The price of Brent crude ended the week at $90.65 after closing the previous week at $88.45. The price of WTI ended the week at $87.51 after closing the previous week at $85.55. The price of DME Oman ended the week at $91.85 after closing the previous week at $89.72.
The extension of the supply cuts from OPEC+ have been able to overcome concerns about the global economy and oil demand and to push price of Brent crude above $90 for the first time since November 2022. Since Saudi Arabia announced a voluntary production cut of 1.0 MMbbl/d on July 3, the price of Brent Crude has rebounded from $74.65. The recent developments in the oil market have aligned with our expectation that OPEC+ would be proactive in adjusting supply as required to counteract disappointing economic news and negative trader sentiment. Additionally, we forecasted that oil demand would be sufficient, along with the supply cuts, to push the oil market into a deficit, and consequently, oil price would move forward on an upward trend, albeit not on a straight line.
Looking forward, however, a further boost from supply cuts is unlikely with Saudi Arabia’s production currently reduced to 9.0 MMbbl/d. We also think it will be increasingly tempting for other OPEC+ producers to increase supply given the higher prices and that the effective spare capacity of OPEC+ is approaching 6.0 MMbbl/d. Additionally, while there have been production cuts, there are others that are increasing their production. Previously, we highlighted increasing production from African producers (including Nigeria and Libya) and sanctioned producers (namely Venezuela and Iran). U.S. production continues to increase this year, even though the rig count has been decreasing. There are several factors that are resulting in this apparent contradiction:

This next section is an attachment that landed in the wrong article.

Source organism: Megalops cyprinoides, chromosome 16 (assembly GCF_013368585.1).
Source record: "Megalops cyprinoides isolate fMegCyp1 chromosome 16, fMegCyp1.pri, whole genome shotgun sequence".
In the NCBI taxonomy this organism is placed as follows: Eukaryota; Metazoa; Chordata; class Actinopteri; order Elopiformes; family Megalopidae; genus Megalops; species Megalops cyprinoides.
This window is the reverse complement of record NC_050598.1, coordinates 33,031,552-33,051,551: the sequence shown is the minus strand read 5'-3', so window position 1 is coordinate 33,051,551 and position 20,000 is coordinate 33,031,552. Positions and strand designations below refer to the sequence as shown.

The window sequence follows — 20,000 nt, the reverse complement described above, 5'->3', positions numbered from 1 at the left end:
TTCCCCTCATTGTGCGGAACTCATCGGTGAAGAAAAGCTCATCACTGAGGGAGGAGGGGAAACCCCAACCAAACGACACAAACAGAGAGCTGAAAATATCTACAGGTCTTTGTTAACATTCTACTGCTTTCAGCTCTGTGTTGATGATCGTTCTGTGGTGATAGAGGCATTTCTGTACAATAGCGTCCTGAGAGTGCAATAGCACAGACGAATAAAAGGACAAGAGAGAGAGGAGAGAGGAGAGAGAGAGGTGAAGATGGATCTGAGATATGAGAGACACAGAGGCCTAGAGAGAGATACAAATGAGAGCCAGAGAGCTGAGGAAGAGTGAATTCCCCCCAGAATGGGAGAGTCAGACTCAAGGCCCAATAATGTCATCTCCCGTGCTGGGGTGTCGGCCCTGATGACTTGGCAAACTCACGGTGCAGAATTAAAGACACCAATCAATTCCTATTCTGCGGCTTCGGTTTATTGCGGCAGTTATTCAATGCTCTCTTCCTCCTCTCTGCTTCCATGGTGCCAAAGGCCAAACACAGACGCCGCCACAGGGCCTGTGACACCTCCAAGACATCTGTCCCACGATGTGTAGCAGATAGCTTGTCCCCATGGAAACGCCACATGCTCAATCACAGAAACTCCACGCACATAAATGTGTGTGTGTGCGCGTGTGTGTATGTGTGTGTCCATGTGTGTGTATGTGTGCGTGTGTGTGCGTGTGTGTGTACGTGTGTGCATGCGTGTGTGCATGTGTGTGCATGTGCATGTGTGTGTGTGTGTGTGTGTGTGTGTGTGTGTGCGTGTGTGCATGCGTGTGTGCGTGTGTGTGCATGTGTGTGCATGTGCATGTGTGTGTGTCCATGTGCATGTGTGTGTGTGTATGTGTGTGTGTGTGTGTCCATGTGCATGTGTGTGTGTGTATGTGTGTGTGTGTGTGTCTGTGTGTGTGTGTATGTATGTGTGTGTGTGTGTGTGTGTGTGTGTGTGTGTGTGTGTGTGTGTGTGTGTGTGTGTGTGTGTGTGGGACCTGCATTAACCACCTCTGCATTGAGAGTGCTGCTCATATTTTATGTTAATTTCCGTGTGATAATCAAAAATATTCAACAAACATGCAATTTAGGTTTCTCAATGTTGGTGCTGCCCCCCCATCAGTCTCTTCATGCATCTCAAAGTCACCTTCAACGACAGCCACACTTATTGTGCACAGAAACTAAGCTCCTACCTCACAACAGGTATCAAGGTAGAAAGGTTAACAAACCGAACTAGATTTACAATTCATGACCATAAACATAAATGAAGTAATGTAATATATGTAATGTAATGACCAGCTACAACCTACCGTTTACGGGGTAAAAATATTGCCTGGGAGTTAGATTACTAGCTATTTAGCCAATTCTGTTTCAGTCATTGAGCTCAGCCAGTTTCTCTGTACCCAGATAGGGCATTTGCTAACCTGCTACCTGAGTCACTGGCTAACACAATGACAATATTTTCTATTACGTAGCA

- Production from the Permian has been increasing significantly and contributing a greater share of overall U.S. production in comparison with the pre-COVID period.
- In the Permian Basin, the monthly completion count has reached pre-COVID levels, despite the low rig count because the inventory of DUC wells has declined from 3,514 wells in July 2020 to 856 wells in July 2023.
- Drilling activity in the Permian Basin is becoming more efficient with wells per rig increasing by 19%.
- The average lateral length of a horizontal Permian well has increased by around 15% in comparison to 2019, while the average proppant loading has increased by approximately 7%.
- The longer lateral lengths and the increased proppant loading has resulted in the performance of Permian wells increasing by around 15% compared to their performance in 2019.
For the upcoming week, we are expecting that the price of Brent crude oil will drift sideways.
For a complete forecast of refined products and prices, please refer to our Short-term Outlook.
About the Author: John E. Paise, president of Stratas Advisors, is responsible for managing the research and consulting business worldwide. Prior to joining Stratas Advisors, Paisie was a partner with PFC Energy, a strategic consultancy based in Washington, D.C., where he led a global practice focused on helping clients (including IOCs, NOC, independent oil companies and governments) to understand the future market environment and competitive landscape, set an appropriate strategic direction and implement strategic initiatives. He worked more than eight years with IBM Consulting (formerly PriceWaterhouseCoopers, PwC Consulting) as an associate partner in the strategic change practice focused on the energy sector while residing in Houston, Singapore, Beijing and London.
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